This year’s theme of the United Nations International Day of Older Persons 2022 addressed the ‘Resilience of Older Persons in a Changing World’, with a focus on older women. This special focus recalls the key role played by older women in making our societies resilient, especially in the care sector. A role that is unfortunately not enough valued nor supported.
‘About 80% of long-term care needs in the EU are met by unpaid informal care, the vast majority of which is provided by older women’, reminded Maciej Kucharczyk, AGE Secretary-General in our press release.
This huge and vital contribution to the functioning of our societies is unfortunately not enough recognized nor supported, with harmful consequences for women when they reach old age.
‘Women carry the bulk of informal caring activities in Europe, often at the expense of their own social and professional life”, points out Eurocarers’ Director Stecy Yghemonos. Because of that, they face ‘a startling pension gap which leads to the feminisation of poverty as they age’, as states Mary Collins, Senior Policy & Advocacy Coordinator for the European Women’s Lobby.
‘It is imperative that this massive economic and social contribution to our societies is recognised, especially in terms of adequacy of women’s pensions’, adds AGE Secretary-General.
A first step toward recognition has been made in the EU Care Strategy, recently proposed by the European Commission, which ‘shows a good understanding of the barriers we face, as Ana Peláez Narváez, Secretary General of the European Disability Forum (EDF) highlights. The Strategy namely insists on the economic value of informal care, and on the need to support informal carers, while stressing the necessity to develop the formal care sector. However, as these positive considerations include no binding measures, they will be left to the goodwill of the Member States.
‘…we will have to work collectively to make the Member States act upon what it (the EU Care Strategy) proposes’, adds EDF Secretary General.
Read our press release
AGE members raised their voices
‘Society has evolved quickly in recent years and seems increasingly to consider population ageing as a burden to social protection systems rather than to value older persons as assets for their communities’, states OWN Europe, the European Older Women’s Network.
An untapped resource that should be recognised and valued for the benefit of us all, as highlights Bridget Penhale from the University of East Anglia:
‘Older women have accumulated a life time of experiences and throughout their lives develop both coping strategies (to deal with adverse circumstances) and resilience to counter and withstand future events and happenings. These are also cumulative in nature. As life-survivors their ability to pass on such knowledge and understanding is often under-estimated and under-used. To our collective detriment.’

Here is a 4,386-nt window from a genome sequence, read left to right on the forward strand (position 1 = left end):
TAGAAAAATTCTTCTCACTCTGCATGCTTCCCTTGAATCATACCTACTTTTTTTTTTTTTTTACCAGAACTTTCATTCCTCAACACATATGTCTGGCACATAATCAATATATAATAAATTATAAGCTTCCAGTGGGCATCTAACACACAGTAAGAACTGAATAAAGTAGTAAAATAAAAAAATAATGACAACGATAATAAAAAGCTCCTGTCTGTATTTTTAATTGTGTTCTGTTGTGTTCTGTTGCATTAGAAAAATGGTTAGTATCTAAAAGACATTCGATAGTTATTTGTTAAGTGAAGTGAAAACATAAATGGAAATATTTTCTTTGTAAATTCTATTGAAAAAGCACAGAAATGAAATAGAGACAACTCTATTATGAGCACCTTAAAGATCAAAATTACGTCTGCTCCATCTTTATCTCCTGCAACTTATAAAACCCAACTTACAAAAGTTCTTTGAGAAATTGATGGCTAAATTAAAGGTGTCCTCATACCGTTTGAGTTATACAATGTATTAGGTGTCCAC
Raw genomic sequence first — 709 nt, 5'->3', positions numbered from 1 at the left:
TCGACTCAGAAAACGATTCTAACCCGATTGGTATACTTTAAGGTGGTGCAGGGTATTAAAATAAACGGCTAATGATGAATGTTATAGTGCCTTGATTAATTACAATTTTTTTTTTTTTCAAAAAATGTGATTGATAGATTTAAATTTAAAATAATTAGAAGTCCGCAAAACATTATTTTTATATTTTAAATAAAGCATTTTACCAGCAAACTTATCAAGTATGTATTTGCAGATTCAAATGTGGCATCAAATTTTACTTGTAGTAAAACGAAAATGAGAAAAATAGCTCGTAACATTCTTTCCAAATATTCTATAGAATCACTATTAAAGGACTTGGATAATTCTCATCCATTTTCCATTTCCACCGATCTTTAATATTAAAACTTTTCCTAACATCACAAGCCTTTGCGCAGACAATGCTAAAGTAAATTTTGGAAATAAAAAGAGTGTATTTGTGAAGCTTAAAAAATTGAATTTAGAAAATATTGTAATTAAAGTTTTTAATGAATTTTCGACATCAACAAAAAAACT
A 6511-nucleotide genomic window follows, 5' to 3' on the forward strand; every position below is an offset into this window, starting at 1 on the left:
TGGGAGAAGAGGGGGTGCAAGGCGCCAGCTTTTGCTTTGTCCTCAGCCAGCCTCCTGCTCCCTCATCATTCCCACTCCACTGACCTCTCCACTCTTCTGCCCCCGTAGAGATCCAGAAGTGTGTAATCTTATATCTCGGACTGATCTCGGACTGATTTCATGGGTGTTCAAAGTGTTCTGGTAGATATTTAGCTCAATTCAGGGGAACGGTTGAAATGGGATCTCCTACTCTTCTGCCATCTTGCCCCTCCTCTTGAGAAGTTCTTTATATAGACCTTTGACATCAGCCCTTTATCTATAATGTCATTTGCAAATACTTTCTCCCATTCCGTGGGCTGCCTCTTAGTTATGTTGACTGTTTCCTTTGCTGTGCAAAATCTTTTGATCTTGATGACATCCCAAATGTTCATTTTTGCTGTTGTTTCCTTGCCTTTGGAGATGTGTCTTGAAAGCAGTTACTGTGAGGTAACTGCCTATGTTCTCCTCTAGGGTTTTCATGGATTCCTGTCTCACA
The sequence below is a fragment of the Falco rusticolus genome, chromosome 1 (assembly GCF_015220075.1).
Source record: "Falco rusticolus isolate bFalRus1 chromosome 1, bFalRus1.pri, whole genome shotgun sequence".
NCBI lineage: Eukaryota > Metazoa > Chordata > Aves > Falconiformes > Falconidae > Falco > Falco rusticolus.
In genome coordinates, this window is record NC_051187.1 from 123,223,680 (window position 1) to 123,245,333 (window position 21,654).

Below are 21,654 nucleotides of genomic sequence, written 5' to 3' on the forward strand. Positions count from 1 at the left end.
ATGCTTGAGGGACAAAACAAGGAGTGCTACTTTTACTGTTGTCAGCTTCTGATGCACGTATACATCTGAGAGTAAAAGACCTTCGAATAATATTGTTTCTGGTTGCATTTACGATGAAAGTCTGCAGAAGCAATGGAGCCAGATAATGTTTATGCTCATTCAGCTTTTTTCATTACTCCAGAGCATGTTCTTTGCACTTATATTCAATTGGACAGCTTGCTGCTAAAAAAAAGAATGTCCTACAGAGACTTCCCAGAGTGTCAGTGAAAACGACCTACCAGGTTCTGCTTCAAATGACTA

Also in Italy, ‘the contribution of older women to the sustainability and resilience of European welfare system can’t be ignored’, said Licia Boccaletti, from Anziani e non solo. According to the Italian National Institute of Statistics (ISTAT), ‘almost 800.000 women over 65 are caring for a vulnerable family member and more than a half of them are doing this for over 20 hours per week.’
Yet, while ‘celebrating the roles older women fulfil in their families and communities is highly relevant’, OWN Europe further stresses that this ‘should not obscure the difficulties and inequalities faced by older women, particularly the very old’.
United Nations’ celebrations: a dual focus
To mark the International Day of Older Persons 2022, the United Nations organized two events in New-York (hybdrid) and Vienna (online). Both conferences addressed the socioeconomic, environmental, and health experiences of older women, highlighting their participation in helping to build resilient societies, and the importance of their full inclusion in policy development.
You can (re)watch the recording of the New York event
The year was also marked in Geneva where another important topic was addressed: Older Persons as Active Agents in a Changing Climate. During this event, the United Nations States reminded UN states’ legal obligations and called for meaningful opportunities to be created for older persons to participate in climate action at all levels.
You can watch the recording of the Geneva’s event